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How do you write what you know when what you know is writing?

November 22, 2008 |  2:16 pm

Writerwrinting_1121

If, during English class, you tried to hand in a story about zombies -- or fairies, or the trauma of war -- you might well get a testy response: WRITE WHAT YOU KNOW. It's one of the oldest adages of writing.

Ernest Hemingway is a prime example: Injured in World War I, he fell in love with a nurse who was taking care of him. He later wrote "A Farewell to Arms," which, as you know, is about an injured soldier who falls in love with his nurse.

These days, the novelist's career path has been professionalized, and the field is competitive. To get coveted teaching positions at colleges and universities, many writers look to build a CV of achievement, entering contests and competitions, seeking fellowships, earning advanced degrees. None of this is bad, exactly, but it means that where once an author might have joined the army, like Hemingway, or spent a lot of time drinking Pernod and bedding another man's wife, like Henry Miller, now an aspiring author is advised to focus on writing and on climbing the career ladder.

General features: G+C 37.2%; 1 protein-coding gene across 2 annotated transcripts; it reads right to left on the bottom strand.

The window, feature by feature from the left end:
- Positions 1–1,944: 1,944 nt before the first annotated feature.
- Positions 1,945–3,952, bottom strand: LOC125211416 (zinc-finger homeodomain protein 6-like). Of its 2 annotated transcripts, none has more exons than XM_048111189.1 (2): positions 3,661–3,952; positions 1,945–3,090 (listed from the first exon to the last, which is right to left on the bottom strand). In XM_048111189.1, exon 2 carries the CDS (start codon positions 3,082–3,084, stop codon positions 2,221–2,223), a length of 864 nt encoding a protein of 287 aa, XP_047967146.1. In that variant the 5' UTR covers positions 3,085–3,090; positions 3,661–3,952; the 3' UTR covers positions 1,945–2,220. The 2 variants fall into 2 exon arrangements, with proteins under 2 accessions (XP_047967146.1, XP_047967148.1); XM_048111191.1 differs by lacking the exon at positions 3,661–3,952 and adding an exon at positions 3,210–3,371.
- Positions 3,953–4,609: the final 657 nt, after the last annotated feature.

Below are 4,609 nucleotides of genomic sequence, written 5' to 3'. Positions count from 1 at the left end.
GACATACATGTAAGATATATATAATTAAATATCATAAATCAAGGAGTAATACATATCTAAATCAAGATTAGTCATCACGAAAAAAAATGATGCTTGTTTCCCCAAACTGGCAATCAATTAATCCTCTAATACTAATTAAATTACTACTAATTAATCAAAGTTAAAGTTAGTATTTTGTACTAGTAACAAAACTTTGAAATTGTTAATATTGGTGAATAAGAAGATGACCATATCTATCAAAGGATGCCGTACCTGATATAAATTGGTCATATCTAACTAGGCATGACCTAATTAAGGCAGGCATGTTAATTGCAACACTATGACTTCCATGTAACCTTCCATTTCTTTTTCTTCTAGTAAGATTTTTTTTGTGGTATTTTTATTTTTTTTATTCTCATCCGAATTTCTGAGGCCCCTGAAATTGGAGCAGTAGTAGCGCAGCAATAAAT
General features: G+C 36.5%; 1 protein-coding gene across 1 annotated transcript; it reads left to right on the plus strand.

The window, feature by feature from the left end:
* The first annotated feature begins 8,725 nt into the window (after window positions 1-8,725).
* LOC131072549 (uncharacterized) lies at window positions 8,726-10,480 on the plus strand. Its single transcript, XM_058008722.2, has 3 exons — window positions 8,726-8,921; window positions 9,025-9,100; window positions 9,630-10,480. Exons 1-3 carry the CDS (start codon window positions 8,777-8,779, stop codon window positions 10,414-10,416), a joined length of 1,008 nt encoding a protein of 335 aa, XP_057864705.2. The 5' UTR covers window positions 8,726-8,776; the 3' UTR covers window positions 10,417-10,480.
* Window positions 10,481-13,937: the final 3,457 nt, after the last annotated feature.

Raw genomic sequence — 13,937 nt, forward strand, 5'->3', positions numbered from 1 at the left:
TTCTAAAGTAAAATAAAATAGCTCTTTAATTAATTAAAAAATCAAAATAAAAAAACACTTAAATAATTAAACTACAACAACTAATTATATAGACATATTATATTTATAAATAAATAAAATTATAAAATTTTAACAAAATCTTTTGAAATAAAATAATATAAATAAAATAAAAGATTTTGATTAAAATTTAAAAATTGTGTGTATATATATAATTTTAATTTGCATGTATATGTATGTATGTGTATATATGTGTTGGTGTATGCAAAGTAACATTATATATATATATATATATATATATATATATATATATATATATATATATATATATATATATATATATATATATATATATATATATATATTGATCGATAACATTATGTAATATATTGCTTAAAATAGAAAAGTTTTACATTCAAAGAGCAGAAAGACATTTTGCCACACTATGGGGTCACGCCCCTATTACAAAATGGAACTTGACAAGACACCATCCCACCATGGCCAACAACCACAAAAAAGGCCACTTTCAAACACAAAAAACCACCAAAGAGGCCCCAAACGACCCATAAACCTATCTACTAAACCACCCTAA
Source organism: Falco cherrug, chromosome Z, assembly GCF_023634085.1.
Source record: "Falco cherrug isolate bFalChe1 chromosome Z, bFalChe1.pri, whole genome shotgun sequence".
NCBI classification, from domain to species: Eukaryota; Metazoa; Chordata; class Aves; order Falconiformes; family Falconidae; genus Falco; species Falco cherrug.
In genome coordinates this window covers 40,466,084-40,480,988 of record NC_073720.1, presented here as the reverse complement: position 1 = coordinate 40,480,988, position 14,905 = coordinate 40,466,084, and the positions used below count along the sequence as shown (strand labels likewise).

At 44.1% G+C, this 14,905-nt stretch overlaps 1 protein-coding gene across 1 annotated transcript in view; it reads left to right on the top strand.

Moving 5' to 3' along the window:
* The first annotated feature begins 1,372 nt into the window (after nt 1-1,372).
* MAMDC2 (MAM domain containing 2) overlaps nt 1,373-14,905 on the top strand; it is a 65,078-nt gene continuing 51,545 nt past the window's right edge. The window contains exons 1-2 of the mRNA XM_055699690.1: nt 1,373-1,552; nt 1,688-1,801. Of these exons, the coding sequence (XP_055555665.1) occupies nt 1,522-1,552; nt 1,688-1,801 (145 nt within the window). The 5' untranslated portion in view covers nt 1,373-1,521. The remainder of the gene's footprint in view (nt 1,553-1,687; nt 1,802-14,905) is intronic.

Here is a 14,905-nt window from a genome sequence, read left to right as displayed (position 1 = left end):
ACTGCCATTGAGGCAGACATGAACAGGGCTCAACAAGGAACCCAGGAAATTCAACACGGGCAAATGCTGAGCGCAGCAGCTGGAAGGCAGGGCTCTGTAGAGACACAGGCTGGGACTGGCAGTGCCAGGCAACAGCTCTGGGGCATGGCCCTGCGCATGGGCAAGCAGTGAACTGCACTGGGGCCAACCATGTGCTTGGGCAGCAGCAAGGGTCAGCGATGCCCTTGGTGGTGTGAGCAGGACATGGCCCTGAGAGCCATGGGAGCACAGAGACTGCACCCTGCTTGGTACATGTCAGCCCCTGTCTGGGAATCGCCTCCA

Which is what J.R. Lennon ("The Light of Falling Stars") and his wife, Rhian Ellis ("After Life"), have been writing about at Ward Six, their excellent literary blog. Ellis begins:

A teacher of mine once said that if you want to have a lot of big adventures, go have big adventures. But if you want to write, stay home. I guess I've pretty much internalized that advice, at least the staying home part. There is another school of thought, though, that says if your life is boring, your writing will be, too.

Which is true?... I sometimes feel like my range is too narrow, and maybe it's because I never lived in China or dropped out of aeronautics school or had an affair with Spiro Agnew or sold gold futures in Dubai.

These questions arose while she was working on a personal essay -- which, of course, is supposed to connect to one's life experience. I think surviving the winters of upstate New York, where they live, is pretty adventurous, but I guess it's not highflying Dubai finance. Lennon follows up with a skeptical post about the essay form, adding this:

[I]n my case, I just don't think I've had the life experience to make it interesting. Oh, my life has been plenty interesting to me. But, as I might have suggested in the comments of the last thread, it's been a life of sitting around making stuff up in my head.

I have to say, I found Lennon's "The Light of Falling Stars" quite beautiful, so I guess sitting around and making stuff up in his head works for him.

But in general, I think aspiring writers should be wary of building their lives around the career of being a writer to the exclusion of everything else. Because when what you know is writing and only writing, you'll eventually end up crafting stories about writers. Which is, yes, boring.

-- Carolyn Kellogg

Photo by Andrew Y. via Flickr

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